Questions and Answers


QUESTION: When you say “mind,” I’m not sure what you mean. I can’t find the mind.

N. GOENKA: It is everywhere, with every atom. Wherever you feel anything, the mind is there. The mind feels.


Then by the mind you don’t mean the brain?

Oh no, no, no. Here in the West you think that the mind is only in the head. It is a wrong notion.


Mind is the whole body?

Yes, the whole body contains the mind, the whole body!


You speak of the experience of “I” only in negative terms. Hasn’t it a positive side? Isn’t there an experience of “I” which fills a person with joy, peace, and rapture?

By meditation you will find that all such sensual pleasures are im-permanent; they come and pass away. If this “I” really enjoys them, if they are “my” pleasures, then “I” must have some mastery over them. But they just arise and pass away without my control. What “I” is there?


I’m speaking not of sensual pleasures but of a very deep level.

At that level, “I” is of no importance at all. When you reach that level, the ego is dissolved. There is only joy. The question of “I” does not arise then.


Well, instead of “I,” let us say the experience of a person.

Feeling feels; there is no one to feel it. Things are just happening, that’s all. Now it seems to you that there must be an “I” who feels, but if you practice, you will reach the stage where ego dissolves. Then your question will disappear!


I came here because I felt “I” needed to come here.

Yes! Quite true. For conventional purposes, we cannot run away from “I” or “mine.” But clinging to them, taking them as real in an ultimate sense will bring only suffering.


I was wondering whether there are people who cause suffering for us?

Nobody causes suffering for you. You cause the suffering for your-self by generating tensions in the mind. If you know how not to do that, it becomes easy to remain peaceful and happy in every situ-ation.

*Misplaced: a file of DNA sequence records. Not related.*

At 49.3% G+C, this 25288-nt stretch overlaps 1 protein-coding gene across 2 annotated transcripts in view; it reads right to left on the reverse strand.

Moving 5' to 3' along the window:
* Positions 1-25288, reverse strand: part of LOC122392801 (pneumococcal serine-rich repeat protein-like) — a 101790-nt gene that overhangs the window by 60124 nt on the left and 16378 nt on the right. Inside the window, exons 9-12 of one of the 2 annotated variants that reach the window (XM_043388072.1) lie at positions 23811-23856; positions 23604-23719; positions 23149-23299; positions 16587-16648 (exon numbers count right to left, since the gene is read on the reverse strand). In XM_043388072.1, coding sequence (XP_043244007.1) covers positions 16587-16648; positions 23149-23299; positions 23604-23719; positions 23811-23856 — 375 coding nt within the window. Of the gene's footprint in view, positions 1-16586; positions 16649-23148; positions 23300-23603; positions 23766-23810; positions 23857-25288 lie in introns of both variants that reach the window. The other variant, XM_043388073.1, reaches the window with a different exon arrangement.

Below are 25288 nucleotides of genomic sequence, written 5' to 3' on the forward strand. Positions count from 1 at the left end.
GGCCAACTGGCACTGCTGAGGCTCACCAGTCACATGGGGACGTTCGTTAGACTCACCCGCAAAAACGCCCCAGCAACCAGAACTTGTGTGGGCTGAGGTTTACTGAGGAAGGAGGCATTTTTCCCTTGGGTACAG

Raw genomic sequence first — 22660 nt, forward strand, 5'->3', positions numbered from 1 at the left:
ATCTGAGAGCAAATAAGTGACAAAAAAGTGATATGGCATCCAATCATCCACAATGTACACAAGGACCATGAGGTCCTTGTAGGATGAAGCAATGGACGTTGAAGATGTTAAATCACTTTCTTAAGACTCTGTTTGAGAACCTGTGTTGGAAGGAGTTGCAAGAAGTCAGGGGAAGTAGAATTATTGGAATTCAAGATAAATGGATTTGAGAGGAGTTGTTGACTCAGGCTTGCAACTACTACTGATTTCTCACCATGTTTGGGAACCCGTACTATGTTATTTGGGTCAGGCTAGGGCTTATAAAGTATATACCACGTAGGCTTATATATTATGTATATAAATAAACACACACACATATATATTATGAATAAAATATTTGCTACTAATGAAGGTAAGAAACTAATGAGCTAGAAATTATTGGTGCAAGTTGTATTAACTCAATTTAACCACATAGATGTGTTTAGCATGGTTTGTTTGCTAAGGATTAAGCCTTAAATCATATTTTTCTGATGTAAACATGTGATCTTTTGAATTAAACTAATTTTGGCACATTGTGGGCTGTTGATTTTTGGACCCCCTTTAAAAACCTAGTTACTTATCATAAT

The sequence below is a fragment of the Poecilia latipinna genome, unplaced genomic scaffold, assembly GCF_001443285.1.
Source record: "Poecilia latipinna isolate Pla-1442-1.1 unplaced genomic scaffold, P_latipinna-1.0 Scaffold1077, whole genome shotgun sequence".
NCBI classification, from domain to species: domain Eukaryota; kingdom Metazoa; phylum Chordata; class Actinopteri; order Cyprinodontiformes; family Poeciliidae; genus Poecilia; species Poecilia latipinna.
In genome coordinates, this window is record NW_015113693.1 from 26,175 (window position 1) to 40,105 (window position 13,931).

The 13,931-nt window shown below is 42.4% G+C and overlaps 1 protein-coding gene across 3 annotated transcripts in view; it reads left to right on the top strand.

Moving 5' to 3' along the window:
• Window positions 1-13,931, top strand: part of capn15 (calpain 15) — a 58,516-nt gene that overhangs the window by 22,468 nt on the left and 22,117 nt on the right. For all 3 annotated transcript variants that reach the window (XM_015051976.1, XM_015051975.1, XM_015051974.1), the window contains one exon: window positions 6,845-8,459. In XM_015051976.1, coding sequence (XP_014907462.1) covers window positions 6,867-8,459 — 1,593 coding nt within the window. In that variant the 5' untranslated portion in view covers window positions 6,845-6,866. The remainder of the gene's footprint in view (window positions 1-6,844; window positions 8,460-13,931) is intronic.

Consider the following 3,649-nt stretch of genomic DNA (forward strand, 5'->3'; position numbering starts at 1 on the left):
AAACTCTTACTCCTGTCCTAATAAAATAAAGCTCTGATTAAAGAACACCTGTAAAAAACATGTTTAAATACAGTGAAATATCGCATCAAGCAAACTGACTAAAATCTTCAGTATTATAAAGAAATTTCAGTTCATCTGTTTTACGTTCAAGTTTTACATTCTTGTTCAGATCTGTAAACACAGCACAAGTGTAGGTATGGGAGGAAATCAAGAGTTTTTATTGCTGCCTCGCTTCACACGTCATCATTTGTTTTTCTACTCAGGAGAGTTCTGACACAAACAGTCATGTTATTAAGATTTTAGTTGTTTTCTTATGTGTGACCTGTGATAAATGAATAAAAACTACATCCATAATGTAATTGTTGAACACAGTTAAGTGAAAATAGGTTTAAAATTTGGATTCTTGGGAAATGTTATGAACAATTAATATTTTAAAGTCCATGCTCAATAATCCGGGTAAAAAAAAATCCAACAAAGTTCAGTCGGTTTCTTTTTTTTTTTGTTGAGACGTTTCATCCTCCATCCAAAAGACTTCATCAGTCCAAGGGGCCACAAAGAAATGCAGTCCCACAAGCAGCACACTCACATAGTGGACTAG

What about when someone else is doing wrong to us?

You must not allow people to do wrong to you. Whenever someone does something wrong, he harms others and at the same time he harms himself. If you allow him to do wrong, you are encouraging him to do wrong. You must use all your strength to stop him, but with only good will, compassion, and sympathy for that person. If you act with hatred or anger, then you aggravate the situation. But you cannot have good will for such a person unless your mind is calm and peaceful. So practice to develop peace within yourself, and then you can solve the problem.


What is the point of seeking peace within when there is no peace in the world?

The world will be peaceful only when the people of the world are peaceful and happy. The change has to begin with each individual. If the jungle is withered and you want to restore it to life, you must water each tree of that jungle. If you want world peace, you ought to learn how to be peaceful yourself. Only then can you bring peace to the world.


I can understand how meditation will help maladjusted, unhappy people, but how about someone who feels satisfied with his life, who is already happy?

Someone who remains satisfied with the superficial pleasures of life is ignorant of the agitation deep within the mind. He is under the illusion that he is a happy person, but his pleasures are not lasting, and the tensions generated in the unconscious keep increasing, to appear sooner or later at the conscious level of the mind. When they do, this so-called happy person becomes miserable. So why not start working here and now to avert that situation?


Is your teaching Mahāyāna or Hīnayāna?

Neither. The word yāna actually means a vehicle that will carry you to the final goal, but today it is mistakenly given a sectarian connotation. The Buddha never taught anything sectarian. He taught Dhamma, which is universal. This universality is what attracted me to the teachings of the Buddha, which gave me benefit, and therefore this universal Dhamma is what I offer to one and all, with all my love and compassion. For me, Dhamma is neither Mahāyāna, nor Hīnayāna, nor any sect.



Bài viết này được trích từ cuốn sách The Art Of Living – Thiền Sư S.N.Goenka và William Hart.

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